Carlos Lago of Motor Trend gathers all four generations of the venerable BMW M3 to drive and review in succession. Rumor has it that the next generation M3 will be powered by a turbocharged inline-6 which will mark the end of the naturally aspirated era for the dynasty. That’s why Carlos decided to round up all of the previous generations to see how their characteristics have evolved while honoring the commonality that binds them together as a family.
I’ve always enjoyed Carlos’s reviews because of his appreciation for chassis balance despite of his easy access to the industry’s high horsepower monsters. He makes an interesting grouping of the M3’s based on their power outputs. Lago says the first two generations, the E30 and E36, are cars where there is more sweetheart lightweight chassis capability than power output. Starting with the 333 horsepower E46 and continuing with the 414 horsepower V8 E92, the M3 became larger and more flexible with the ability to mash the throttle to make the rear end step out at any time. The M3 had to grow in size, power and refinement to follow consumer expectations but always remained true to the M-Division’s goal of building the ultimate 3-series based driving machine.
Even though each generation is distinguished by period influenced power and weight figures, the M3 has always been a driver’s car in terms of exceptional chassis balance and smooth power delivery from an engine eager to rev. Will the next car be able to integrate with the M3 heritage? The new F30 chassis in standard 3-series form has been widely criticized for being duller than what people have come to expect from the car that has always been the industry’s benchmark for sport luxury. That being said, I’m sure the chassis design and suspension geometry are good enough for the M-Division to tweak with spring, shock and anti-roll bar tuning. BMW is also ahead of the curve when it comes to tuning turbocharged engines for responsiveness and smooth power delivery as shown in the Frankenstein hooligan of a car they built with the 1M. The auto industry is in the midst of a paradigm shift towards less energy consumption and carbon emissions, but that doesn’t mean that everything we like about the cars they make is lost. I have no doubt in my mind that BMW will make an outstanding turbocharged M3 that will live up to the cars they’ve built in the past while using technologies that we will need for the future.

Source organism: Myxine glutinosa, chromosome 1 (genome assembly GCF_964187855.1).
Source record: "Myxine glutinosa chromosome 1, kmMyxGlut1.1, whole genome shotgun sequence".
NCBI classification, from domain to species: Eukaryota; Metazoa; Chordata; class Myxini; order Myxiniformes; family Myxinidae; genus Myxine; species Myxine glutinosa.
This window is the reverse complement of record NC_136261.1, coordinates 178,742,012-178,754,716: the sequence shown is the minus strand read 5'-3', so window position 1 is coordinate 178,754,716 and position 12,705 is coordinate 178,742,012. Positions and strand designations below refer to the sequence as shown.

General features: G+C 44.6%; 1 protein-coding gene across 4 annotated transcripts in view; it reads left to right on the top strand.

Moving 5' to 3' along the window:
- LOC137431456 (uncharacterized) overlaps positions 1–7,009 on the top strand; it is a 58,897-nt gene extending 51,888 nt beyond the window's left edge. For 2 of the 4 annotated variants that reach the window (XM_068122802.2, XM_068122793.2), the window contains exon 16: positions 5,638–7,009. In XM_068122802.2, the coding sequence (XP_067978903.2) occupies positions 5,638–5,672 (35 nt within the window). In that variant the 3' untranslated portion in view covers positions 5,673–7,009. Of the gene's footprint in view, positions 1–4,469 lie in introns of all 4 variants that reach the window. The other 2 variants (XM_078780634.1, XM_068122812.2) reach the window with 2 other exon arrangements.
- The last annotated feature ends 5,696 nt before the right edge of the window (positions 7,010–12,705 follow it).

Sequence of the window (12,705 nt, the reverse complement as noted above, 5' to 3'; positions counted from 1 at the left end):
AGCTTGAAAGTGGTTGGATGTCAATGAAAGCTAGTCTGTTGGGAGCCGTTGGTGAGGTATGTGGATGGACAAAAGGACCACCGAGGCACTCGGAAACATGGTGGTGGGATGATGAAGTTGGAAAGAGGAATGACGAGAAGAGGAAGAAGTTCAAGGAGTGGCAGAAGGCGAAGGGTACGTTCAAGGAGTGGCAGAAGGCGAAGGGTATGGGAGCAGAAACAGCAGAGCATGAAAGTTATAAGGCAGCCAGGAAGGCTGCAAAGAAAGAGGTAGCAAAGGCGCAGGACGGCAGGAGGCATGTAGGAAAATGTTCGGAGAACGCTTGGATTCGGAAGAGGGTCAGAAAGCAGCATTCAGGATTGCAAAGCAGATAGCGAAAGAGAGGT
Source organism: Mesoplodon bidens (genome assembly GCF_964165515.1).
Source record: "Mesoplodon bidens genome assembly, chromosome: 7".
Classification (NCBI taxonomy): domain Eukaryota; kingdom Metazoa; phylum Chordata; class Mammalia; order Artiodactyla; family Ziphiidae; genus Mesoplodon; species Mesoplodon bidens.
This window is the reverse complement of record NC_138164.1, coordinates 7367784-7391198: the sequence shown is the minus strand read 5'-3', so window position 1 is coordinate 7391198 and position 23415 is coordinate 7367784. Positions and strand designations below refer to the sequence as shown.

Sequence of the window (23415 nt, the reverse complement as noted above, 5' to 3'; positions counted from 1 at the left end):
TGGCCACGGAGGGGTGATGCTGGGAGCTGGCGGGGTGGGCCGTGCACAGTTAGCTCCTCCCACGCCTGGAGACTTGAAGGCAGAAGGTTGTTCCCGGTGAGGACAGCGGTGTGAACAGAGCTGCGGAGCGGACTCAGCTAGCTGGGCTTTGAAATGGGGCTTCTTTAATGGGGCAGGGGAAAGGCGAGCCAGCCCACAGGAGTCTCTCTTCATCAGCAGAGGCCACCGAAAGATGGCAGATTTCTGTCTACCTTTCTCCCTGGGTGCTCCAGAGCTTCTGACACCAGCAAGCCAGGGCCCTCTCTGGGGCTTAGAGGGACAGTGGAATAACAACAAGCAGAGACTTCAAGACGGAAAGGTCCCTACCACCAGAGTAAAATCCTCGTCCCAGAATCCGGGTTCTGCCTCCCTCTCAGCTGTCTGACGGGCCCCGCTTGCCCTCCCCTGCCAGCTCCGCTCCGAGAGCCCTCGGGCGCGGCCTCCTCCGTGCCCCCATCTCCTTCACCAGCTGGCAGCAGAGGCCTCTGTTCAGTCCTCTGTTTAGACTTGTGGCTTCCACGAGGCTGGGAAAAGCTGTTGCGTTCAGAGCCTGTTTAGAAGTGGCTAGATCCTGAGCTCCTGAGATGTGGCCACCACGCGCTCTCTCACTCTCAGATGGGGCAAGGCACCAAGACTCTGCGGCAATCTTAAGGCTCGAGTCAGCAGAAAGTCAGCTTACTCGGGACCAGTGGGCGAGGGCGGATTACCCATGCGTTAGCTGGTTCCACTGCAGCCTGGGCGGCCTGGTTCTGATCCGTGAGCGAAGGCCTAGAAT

When Porsche first introduced the Boxster, the concept was for the car to be an inexpensive entry level model for the lineup. Turns out a reasonably priced mid-engine Porsche was a great formula for success. That being said, the Boxster had some shortcomings having to work around hand-me-down parts and Porsche’s mandate to keep its performance level significantly short of the bread and butter 911. Now that the Boxster and Cayman have proven themselves as strong sales successes, Porsche’s attitude towards them has reversed. The twins now get their own designs and parts in order to have the top of the line S models have almost identical performance stats with the base model 911. Motor Trend’s Carlos Lago also reveals that being the entry level model has the benefits of tuning focus. What I mean is that the Boxster is under less pressure to deliver specific 0-60 or Nurburgring times than the 911. The result is chassis balance that makes dialing in some oversteer more of a priority than outright grip. Cars tuned for fun are starting to become a rarity these days, but I’m glad to see some people still get it.